Sunday, June 21, 2009

Parental Fears

I am watching an episode of "Ray Bradbury Theater" entitled "The Playground". It's not easy to watch if you've ever been bullied. The main character, Charles, is a single dad who keeps his son Steve from playing with other kids. Haunted by the bullies he faced as a child, he wants to save his son from ever being hurt, and so at the age of six, Steve has never gone to the playground.
Do parents everywhere see themselves in their children? I know Charles and I hold something in common - we worry about our children facing the problems we did. I don't fear bullies on the playground, Kittyboy's personality is strong enough for ten. I worry about him being misunderstood - about him misunderstanding others. That was my problem - not "getting" other kids. First or second grade, I had been to several girls' birthday parties, and so to be polite, I invited the girls to mine. Ugh. Total disaster. I didn't know how to entertain them - I didn't know what to do with them - I didn't know how to get rid of them. I kept asking my mom (quietly, discretely) when they could leave. They were perfectly nice girls. But I was accustomed to amusing myself by sitting in our pear tree all day. I just didn't "get" other girls. And I eventually realized that they didn't get me. I felt there was a disconnect between myself and other girls - they spoke a language I didn't, they had rules I didn't know and couldn't learn. In college, I found my first friends - girls who actually explained social rules and interaction to me. I also read everything accessible through a search engine about socialization. But I would still rather go to the dentist than approach women I don't know well. I still feel as if they are laughing behind my back.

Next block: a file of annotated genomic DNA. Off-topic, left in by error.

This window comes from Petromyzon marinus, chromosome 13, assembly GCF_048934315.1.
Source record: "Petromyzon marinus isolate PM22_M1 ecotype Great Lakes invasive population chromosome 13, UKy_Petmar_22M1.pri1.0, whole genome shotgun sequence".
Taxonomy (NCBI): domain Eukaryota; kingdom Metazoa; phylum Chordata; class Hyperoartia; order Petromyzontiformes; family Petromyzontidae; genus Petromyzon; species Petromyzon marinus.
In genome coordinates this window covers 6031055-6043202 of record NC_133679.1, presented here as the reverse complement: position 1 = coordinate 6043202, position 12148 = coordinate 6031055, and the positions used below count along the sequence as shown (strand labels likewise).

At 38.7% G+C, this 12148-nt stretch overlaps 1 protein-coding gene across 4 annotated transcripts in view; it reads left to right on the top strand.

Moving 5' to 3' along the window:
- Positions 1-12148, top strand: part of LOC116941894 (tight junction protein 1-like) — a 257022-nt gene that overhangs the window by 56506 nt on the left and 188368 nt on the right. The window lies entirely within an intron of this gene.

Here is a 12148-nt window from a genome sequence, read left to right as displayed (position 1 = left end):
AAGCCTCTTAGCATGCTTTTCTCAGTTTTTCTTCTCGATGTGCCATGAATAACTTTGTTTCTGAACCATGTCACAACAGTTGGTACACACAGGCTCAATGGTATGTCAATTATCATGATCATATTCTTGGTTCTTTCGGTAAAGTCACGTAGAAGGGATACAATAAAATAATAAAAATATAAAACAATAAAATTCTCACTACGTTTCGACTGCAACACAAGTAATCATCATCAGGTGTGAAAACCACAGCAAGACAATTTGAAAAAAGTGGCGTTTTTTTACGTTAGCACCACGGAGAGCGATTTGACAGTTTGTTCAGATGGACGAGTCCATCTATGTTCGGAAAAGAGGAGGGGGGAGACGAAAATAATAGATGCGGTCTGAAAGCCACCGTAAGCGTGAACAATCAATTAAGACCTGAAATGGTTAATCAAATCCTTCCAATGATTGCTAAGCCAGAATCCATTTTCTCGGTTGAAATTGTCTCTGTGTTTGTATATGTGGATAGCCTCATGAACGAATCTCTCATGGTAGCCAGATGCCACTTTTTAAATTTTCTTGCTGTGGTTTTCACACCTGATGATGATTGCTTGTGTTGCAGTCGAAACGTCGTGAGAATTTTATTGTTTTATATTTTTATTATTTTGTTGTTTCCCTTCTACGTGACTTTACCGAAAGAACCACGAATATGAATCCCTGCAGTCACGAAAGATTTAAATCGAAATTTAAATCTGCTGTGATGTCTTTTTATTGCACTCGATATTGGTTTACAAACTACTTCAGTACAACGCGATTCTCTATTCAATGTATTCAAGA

One Sunday, when Kittyboy first became REALLY interested in other kids, it became apparent that we had a problem. That boy knows no strangers, only friends who haven't been properly introduced. He LIKES people - boy, does he like people. And he loves "babies", by which he means anyone between the age of conception and four years old. That Sunday, he ran up to another toddler, grinning from ear to ear - and SHOVED. "Hi there, let's wrestle! This is fun!" It was not fun, however, for the other child, who cowered and ran away.
That didn't deter him, though. He thought this was all a game, and immediately shoved the next child he saw. He had to be separated from the group - he wanted to play, but couldn't be allowed to. We just couldn't get him to stop shoving, pulling, and hitting. And he did it all with the biggest grin, oblivious to the fact that he was scaring, hurting and upsetting all the other children. He didn't get it.